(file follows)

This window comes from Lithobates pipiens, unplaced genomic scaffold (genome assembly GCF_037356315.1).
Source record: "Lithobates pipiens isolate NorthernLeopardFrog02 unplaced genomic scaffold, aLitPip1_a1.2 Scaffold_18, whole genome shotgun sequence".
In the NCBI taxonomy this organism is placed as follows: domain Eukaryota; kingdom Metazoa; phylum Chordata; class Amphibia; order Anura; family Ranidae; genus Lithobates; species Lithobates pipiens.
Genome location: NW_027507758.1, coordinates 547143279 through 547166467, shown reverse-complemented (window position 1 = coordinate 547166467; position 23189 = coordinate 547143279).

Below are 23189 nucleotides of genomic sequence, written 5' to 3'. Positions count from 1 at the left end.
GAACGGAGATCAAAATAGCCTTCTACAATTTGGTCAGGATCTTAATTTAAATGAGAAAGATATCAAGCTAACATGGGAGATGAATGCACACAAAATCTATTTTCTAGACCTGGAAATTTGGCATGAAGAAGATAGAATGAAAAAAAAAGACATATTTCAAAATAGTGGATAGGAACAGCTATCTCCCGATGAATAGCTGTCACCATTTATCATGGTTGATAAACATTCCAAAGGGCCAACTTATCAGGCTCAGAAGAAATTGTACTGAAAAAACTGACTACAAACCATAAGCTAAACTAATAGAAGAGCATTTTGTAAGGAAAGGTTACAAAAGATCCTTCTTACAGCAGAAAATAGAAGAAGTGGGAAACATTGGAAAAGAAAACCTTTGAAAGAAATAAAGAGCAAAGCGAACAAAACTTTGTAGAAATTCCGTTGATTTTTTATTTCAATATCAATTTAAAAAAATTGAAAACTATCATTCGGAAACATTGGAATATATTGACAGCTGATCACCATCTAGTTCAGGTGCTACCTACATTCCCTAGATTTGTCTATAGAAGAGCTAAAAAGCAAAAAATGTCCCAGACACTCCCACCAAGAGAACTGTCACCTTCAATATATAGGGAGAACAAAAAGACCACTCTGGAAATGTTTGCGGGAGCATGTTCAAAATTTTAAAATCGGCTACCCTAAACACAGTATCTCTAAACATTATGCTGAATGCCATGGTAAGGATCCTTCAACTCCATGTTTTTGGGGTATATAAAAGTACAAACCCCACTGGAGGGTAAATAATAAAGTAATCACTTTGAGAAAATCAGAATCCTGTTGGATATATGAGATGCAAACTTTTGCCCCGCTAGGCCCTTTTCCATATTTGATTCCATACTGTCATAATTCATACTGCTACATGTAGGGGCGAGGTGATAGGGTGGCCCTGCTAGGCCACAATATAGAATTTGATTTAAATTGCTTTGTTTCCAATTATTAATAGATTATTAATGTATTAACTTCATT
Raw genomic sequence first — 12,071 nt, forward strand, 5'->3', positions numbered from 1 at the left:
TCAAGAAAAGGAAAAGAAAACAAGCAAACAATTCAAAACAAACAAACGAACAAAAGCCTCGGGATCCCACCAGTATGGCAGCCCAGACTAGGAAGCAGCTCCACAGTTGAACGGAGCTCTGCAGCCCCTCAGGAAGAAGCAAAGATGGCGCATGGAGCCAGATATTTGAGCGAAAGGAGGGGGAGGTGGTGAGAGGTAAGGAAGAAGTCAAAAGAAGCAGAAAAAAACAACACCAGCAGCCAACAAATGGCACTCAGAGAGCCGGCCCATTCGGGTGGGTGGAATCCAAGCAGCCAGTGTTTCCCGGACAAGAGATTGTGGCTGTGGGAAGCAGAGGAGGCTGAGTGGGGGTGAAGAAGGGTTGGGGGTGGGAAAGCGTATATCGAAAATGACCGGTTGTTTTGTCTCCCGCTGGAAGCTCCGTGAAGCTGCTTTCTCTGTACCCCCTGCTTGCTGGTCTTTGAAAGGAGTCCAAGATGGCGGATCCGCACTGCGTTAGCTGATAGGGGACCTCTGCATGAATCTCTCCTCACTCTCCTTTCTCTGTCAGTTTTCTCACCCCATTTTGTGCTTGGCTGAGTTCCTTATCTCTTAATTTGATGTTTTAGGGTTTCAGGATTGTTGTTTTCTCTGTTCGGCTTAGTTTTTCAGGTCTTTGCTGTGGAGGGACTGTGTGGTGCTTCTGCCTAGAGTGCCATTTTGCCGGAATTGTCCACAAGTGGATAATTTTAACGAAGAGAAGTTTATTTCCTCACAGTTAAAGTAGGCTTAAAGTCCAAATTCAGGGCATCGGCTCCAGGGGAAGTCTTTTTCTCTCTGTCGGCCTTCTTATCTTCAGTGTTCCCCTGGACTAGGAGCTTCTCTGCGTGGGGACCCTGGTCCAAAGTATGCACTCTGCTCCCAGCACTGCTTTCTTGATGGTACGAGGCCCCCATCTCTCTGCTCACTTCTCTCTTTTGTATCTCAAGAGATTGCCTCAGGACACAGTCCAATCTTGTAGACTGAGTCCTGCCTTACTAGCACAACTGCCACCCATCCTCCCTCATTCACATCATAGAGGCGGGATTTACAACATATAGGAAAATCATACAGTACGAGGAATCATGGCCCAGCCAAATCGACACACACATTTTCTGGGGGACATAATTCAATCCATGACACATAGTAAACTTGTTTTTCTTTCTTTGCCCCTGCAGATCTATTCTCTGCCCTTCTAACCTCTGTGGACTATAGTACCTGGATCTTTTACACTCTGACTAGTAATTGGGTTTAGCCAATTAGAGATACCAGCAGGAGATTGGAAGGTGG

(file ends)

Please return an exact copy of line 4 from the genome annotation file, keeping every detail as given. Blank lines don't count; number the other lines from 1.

Genome location: NW_027507758.1, coordinates 547143279 through 547166467, shown reverse-complemented (window position 1 = coordinate 547166467; position 23189 = coordinate 547143279).